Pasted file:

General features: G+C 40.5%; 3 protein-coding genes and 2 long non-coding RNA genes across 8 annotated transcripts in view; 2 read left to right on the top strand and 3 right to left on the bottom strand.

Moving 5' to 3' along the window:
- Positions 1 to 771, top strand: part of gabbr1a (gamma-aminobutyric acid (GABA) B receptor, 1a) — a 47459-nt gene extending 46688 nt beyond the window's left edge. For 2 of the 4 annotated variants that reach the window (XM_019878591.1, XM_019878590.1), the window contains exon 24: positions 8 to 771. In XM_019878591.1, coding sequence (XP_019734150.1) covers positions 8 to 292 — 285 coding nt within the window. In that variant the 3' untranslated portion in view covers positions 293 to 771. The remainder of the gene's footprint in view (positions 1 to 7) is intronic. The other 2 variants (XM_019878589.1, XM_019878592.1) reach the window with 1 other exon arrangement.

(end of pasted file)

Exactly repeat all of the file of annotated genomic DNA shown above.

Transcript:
General features: G+C 40.5%; 3 protein-coding genes and 2 long non-coding RNA genes across 8 annotated transcripts in view; 2 read left to right on the top strand and 3 right to left on the bottom strand.

Moving 5' to 3' along the window:
- Positions 1 to 771, top strand: part of gabbr1a (gamma-aminobutyric acid (GABA) B receptor, 1a) — a 47459-nt gene extending 46688 nt beyond the window's left edge. For 2 of the 4 annotated variants that reach the window (XM_019878591.1, XM_019878590.1), the window contains exon 24: positions 8 to 771. In XM_019878591.1, coding sequence (XP_019734150.1) covers positions 8 to 292 — 285 coding nt within the window. In that variant the 3' untranslated portion in view covers positions 293 to 771. The remainder of the gene's footprint in view (positions 1 to 7) is intronic. The other 2 variants (XM_019878589.1, XM_019878592.1) reach the window with 1 other exon arrangement.